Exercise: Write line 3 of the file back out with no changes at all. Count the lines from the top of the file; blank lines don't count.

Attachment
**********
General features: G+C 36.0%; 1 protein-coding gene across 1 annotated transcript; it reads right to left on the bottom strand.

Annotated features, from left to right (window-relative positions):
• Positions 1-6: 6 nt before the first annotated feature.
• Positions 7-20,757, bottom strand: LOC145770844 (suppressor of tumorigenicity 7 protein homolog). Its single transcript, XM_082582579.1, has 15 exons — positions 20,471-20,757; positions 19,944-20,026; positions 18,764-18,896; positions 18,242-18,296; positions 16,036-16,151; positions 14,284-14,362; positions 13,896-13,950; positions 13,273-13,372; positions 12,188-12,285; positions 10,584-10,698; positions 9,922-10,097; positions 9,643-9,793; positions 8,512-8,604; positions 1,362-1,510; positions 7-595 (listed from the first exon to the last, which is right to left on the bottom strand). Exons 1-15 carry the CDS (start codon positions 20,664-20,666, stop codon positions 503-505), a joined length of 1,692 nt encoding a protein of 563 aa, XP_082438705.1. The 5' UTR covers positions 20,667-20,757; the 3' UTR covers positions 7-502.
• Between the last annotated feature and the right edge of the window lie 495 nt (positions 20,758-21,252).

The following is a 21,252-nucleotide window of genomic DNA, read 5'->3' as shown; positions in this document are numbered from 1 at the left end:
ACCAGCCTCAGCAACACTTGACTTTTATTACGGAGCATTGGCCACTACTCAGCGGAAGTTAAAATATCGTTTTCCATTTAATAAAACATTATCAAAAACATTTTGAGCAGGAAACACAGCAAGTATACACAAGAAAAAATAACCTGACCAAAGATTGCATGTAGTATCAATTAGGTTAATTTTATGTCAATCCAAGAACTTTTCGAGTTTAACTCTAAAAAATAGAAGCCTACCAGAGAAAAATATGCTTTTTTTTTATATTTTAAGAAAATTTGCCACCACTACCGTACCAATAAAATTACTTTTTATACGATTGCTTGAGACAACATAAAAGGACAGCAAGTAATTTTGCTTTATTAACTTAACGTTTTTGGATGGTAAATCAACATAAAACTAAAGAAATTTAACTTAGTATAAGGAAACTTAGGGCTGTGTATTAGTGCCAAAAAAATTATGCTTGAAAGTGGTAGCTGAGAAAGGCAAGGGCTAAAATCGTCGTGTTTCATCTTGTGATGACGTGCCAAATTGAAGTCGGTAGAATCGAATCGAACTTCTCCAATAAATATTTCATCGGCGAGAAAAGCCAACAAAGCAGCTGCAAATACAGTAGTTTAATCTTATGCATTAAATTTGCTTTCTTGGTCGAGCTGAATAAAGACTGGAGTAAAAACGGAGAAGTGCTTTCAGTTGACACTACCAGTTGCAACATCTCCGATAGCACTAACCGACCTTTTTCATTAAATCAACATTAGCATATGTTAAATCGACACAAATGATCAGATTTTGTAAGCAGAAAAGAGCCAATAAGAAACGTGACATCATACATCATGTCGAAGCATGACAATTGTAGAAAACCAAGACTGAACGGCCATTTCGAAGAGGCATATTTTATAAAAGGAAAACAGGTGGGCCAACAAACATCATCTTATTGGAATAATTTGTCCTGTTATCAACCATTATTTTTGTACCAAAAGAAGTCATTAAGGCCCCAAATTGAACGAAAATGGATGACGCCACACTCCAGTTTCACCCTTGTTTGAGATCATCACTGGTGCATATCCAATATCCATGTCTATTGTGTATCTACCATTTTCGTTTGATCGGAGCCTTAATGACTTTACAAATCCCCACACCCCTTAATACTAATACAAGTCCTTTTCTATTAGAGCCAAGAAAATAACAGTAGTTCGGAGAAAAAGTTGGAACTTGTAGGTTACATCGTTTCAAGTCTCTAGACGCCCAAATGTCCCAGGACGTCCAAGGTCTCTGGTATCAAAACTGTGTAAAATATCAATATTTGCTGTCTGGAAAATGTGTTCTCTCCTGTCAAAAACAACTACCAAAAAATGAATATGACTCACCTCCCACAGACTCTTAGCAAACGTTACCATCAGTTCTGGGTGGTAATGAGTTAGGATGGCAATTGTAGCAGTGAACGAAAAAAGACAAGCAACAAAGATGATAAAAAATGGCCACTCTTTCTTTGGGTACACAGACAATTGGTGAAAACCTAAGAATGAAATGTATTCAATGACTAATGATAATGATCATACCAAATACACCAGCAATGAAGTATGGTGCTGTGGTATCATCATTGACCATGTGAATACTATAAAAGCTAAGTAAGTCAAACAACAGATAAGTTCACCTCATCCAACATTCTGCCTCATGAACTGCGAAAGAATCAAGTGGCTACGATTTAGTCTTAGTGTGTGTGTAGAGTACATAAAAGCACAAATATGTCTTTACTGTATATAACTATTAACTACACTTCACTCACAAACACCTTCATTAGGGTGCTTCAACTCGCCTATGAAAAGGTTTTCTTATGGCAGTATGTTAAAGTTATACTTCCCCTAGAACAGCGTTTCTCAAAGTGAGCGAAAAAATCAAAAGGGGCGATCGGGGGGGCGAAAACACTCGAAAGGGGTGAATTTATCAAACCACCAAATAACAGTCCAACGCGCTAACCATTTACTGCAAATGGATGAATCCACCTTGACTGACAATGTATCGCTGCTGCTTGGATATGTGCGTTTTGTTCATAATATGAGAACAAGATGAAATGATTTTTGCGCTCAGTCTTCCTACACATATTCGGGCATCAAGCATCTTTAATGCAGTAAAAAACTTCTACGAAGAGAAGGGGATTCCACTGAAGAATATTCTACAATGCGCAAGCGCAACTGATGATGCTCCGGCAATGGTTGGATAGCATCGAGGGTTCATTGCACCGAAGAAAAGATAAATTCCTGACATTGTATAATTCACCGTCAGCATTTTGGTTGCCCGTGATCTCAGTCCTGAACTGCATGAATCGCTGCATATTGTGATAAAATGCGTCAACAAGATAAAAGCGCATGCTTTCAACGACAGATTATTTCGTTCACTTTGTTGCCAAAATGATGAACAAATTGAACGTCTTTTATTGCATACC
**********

• Positions 1-6: 6 nt before the first annotated feature.